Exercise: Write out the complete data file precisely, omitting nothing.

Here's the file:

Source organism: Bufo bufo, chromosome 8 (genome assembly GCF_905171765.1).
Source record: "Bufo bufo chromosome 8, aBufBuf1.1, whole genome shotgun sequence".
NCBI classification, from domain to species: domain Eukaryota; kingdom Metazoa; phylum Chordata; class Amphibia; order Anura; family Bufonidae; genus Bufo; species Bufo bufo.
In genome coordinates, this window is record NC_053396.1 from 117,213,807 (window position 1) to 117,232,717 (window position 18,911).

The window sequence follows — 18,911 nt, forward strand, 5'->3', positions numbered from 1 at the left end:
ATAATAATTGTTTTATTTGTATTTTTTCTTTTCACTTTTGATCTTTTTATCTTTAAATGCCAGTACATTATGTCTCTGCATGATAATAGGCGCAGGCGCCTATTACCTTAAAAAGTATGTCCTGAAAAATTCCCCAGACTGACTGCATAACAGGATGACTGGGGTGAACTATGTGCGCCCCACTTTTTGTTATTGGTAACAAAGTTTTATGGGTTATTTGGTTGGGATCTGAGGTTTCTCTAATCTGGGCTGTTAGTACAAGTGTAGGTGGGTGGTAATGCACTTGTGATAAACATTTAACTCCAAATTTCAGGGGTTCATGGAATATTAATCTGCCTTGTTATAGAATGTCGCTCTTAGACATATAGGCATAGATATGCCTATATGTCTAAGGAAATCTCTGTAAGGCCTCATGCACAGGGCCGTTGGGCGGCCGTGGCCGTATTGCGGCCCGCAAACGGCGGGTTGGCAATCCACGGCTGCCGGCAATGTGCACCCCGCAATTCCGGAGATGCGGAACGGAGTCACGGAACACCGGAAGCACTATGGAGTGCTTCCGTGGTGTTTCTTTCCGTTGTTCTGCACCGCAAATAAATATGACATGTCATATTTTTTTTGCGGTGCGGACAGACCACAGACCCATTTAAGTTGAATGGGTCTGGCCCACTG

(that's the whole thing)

Source organism: Bufo bufo, chromosome 8 (genome assembly GCF_905171765.1).
Source record: "Bufo bufo chromosome 8, aBufBuf1.1, whole genome shotgun sequence".
NCBI classification, from domain to species: domain Eukaryota; kingdom Metazoa; phylum Chordata; class Amphibia; order Anura; family Bufonidae; genus Bufo; species Bufo bufo.
In genome coordinates, this window is record NC_053396.1 from 117,213,807 (window position 1) to 117,232,717 (window position 18,911).

The window sequence follows — 18,911 nt, forward strand, 5'->3', positions numbered from 1 at the left end:
ATAATAATTGTTTTATTTGTATTTTTTCTTTTCACTTTTGATCTTTTTATCTTTAAATGCCAGTACATTATGTCTCTGCATGATAATAGGCGCAGGCGCCTATTACCTTAAAAAGTATGTCCTGAAAAATTCCCCAGACTGACTGCATAACAGGATGACTGGGGTGAACTATGTGCGCCCCACTTTTTGTTATTGGTAACAAAGTTTTATGGGTTATTTGGTTGGGATCTGAGGTTTCTCTAATCTGGGCTGTTAGTACAAGTGTAGGTGGGTGGTAATGCACTTGTGATAAACATTTAACTCCAAATTTCAGGGGTTCATGGAATATTAATCTGCCTTGTTATAGAATGTCGCTCTTAGACATATAGGCATAGATATGCCTATATGTCTAAGGAAATCTCTGTAAGGCCTCATGCACAGGGCCGTTGGGCGGCCGTGGCCGTATTGCGGCCCGCAAACGGCGGGTTGGCAATCCACGGCTGCCGGCAATGTGCACCCCGCAATTCCGGAGATGCGGAACGGAGTCACGGAACACCGGAAGCACTATGGAGTGCTTCCGTGGTGTTTCTTTCCGTTGTTCTGCACCGCAAATAAATATGACATGTCATATTTTTTTTGCGGTGCGGACAGACCACAGACCCATTTAAGTTGAATGGGTCTGGCCCACTG